UDOT is using state-of-the-art mapping tools help communicate important information to road users.
Amanda Holm views the Top Ten Story Map.
Every spring, UDOT gives road users heads-up on road work by announcing the top road construction projects that may cause travel delay throughout the summer. Communicating the location and duration of those projects was made easier this year because of Geographic Information Tool that uses maps to communicate project details.
UDOT’s Geographic Information System team used the UPlan Map Center to build a road construction story map that integrates several maps on an interactive web page. The result is a one-stop information site for ten of UDOT’s most high-impact road construction projects.
New GIS technology lets UDOT put map creation tools in the hands of many users where only analysts had access previously. The UPlan Map Center site allows users to build a custom map, or several maps, quickly and easily. Those maps can then be combined to create a story map that can be viewed in a browser, shared on a blog or embedded in a website.
Maps are a good way to visually define project scope, see trends in space and time, and communicate with work groups or stakeholders. Grouping several maps together can help communicate a more complete story – such as where and when to anticipate road construction.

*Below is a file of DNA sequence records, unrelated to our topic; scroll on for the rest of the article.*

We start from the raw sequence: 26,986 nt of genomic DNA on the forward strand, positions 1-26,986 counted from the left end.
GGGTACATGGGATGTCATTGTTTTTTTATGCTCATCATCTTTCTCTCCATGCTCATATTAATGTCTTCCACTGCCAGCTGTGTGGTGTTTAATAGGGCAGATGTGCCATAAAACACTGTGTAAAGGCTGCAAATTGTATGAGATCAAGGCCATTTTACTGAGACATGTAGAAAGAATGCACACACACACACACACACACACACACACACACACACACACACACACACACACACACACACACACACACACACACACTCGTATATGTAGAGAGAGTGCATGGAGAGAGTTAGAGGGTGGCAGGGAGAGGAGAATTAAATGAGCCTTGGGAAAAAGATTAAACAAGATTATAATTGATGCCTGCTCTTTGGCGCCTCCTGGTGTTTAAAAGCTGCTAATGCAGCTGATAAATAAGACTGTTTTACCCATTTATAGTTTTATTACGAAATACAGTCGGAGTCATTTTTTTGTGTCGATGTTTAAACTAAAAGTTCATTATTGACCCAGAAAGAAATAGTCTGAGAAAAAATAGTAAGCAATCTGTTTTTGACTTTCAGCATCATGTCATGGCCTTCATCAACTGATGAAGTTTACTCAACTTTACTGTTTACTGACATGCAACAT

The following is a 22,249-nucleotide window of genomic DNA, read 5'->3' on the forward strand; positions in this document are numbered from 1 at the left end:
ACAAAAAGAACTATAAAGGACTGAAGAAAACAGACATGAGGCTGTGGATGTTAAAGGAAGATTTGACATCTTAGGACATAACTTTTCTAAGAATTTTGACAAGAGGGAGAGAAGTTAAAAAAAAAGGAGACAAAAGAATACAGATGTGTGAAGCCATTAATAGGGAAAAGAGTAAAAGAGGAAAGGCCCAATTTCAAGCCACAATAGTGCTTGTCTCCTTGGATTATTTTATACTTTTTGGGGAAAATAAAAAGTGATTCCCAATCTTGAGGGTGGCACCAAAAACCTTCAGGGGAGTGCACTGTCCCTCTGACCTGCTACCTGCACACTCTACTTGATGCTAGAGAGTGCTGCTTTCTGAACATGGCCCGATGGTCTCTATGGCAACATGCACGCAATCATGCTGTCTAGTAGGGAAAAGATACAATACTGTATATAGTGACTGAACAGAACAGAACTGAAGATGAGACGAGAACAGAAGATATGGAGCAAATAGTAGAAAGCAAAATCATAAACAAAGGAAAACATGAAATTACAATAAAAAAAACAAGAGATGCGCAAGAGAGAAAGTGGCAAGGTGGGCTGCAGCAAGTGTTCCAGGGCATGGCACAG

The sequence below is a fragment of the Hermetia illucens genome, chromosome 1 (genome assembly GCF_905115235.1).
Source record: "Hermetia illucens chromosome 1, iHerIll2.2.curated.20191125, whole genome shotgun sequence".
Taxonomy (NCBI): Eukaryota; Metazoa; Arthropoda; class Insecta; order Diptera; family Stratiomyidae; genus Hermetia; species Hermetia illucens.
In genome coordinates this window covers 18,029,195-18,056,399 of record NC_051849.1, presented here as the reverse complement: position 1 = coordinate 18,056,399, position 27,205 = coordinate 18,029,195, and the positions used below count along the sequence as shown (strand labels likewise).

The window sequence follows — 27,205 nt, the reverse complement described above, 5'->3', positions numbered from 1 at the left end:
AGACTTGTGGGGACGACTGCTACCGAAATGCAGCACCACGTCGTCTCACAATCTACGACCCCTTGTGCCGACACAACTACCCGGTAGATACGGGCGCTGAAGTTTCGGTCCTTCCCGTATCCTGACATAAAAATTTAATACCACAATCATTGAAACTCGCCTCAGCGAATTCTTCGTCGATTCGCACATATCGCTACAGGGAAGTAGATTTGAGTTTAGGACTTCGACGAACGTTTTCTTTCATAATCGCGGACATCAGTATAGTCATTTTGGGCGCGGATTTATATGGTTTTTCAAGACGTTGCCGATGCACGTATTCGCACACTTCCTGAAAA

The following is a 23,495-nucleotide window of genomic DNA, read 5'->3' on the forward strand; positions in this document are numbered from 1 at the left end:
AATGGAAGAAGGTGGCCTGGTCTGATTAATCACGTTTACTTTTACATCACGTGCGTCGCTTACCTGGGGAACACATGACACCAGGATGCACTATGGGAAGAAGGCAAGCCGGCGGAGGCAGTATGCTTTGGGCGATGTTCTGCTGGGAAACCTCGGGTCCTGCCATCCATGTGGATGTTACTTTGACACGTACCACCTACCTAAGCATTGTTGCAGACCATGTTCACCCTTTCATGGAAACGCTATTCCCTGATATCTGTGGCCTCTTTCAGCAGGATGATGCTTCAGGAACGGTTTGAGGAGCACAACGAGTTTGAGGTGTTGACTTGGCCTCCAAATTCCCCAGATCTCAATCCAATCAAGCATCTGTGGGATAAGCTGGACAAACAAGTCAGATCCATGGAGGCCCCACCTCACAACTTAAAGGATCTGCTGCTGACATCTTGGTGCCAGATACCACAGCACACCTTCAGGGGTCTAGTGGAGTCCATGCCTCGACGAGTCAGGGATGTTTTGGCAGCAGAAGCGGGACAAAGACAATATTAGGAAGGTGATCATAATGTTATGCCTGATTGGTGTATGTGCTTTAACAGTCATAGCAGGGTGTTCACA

But road construction project details are not the only information that can be represented on maps. Basically, any feature that can be seen through a windshield while driving on a state route can be represented on a map. Signs, pavement, signals, culverts, all components of the state transportation system, can be mapped.
Other spatial data sets available on the UPlan site include crash data, which lists the number of crashes for each road segment, and crash severity and type, and Average Annual Daily Traffic, which lists level of traffic on state routes.
UDOT’s website currently features a Road Respect Story Map that shows a cycling map series. Together, the maps provide a great resource for cyclist to find popular cycling routes, information on cycling infrastructure, and even rules cyclists and motorists need to know to safely share the road.
GIS team members hope that the use of custom-built maps and Story Maps becomes wide spread at UDOT. GIS Manager Frank Pisani believes that using customized maps can lead to better partnering since maps allow people from different disciplines to reference information for a common interest, “GIS is the science of putting features on a map and solving problems,” says Pisani.
For more information about using customized maps and Story Maps, contact UDOT’s GIS team:
Frank Pisani, GIS Manager
Engineering Technology Services
Cell: (801) 633-6258
Becky Hjelm, GIS Specialist
Cell: (801) 386-4162
Office: (801) 965-4074
This post was written by Catherine Higgins of the Project Development division.